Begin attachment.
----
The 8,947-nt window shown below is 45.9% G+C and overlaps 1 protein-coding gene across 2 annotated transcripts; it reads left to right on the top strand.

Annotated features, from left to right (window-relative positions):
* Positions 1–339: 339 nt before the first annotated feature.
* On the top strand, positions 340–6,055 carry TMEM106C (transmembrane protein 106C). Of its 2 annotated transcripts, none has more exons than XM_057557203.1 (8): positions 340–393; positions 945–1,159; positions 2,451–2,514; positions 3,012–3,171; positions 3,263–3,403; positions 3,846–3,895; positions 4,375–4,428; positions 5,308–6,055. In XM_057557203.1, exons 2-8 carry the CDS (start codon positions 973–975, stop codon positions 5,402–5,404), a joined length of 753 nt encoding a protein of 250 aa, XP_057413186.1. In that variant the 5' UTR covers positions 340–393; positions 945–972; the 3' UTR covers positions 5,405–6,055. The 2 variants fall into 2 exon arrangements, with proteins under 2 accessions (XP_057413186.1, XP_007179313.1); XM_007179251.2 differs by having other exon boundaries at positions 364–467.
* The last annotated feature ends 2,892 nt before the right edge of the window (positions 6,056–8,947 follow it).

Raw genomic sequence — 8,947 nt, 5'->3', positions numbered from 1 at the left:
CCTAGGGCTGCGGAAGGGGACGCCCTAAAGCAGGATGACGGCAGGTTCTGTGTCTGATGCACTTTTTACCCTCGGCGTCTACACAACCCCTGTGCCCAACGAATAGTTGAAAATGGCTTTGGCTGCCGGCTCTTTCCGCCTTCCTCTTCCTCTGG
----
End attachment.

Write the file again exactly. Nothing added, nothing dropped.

The 8,947-nt window shown below is 45.9% G+C and overlaps 1 protein-coding gene across 2 annotated transcripts; it reads left to right on the top strand.

Annotated features, from left to right (window-relative positions):
* Positions 1–339: 339 nt before the first annotated feature.
* On the top strand, positions 340–6,055 carry TMEM106C (transmembrane protein 106C). Of its 2 annotated transcripts, none has more exons than XM_057557203.1 (8): positions 340–393; positions 945–1,159; positions 2,451–2,514; positions 3,012–3,171; positions 3,263–3,403; positions 3,846–3,895; positions 4,375–4,428; positions 5,308–6,055. In XM_057557203.1, exons 2-8 carry the CDS (start codon positions 973–975, stop codon positions 5,402–5,404), a joined length of 753 nt encoding a protein of 250 aa, XP_057413186.1. In that variant the 5' UTR covers positions 340–393; positions 945–972; the 3' UTR covers positions 5,405–6,055. The 2 variants fall into 2 exon arrangements, with proteins under 2 accessions (XP_057413186.1, XP_007179313.1); XM_007179251.2 differs by having other exon boundaries at positions 364–467.
* The last annotated feature ends 2,892 nt before the right edge of the window (positions 6,056–8,947 follow it).

Raw genomic sequence — 8,947 nt, 5'->3', positions numbered from 1 at the left:
CCTAGGGCTGCGGAAGGGGACGCCCTAAAGCAGGATGACGGCAGGTTCTGTGTCTGATGCACTTTTTACCCTCGGCGTCTACACAACCCCTGTGCCCAACGAATAGTTGAAAATGGCTTTGGCTGCCGGCTCTTTCCGCCTTCCTCTTCCTCTGG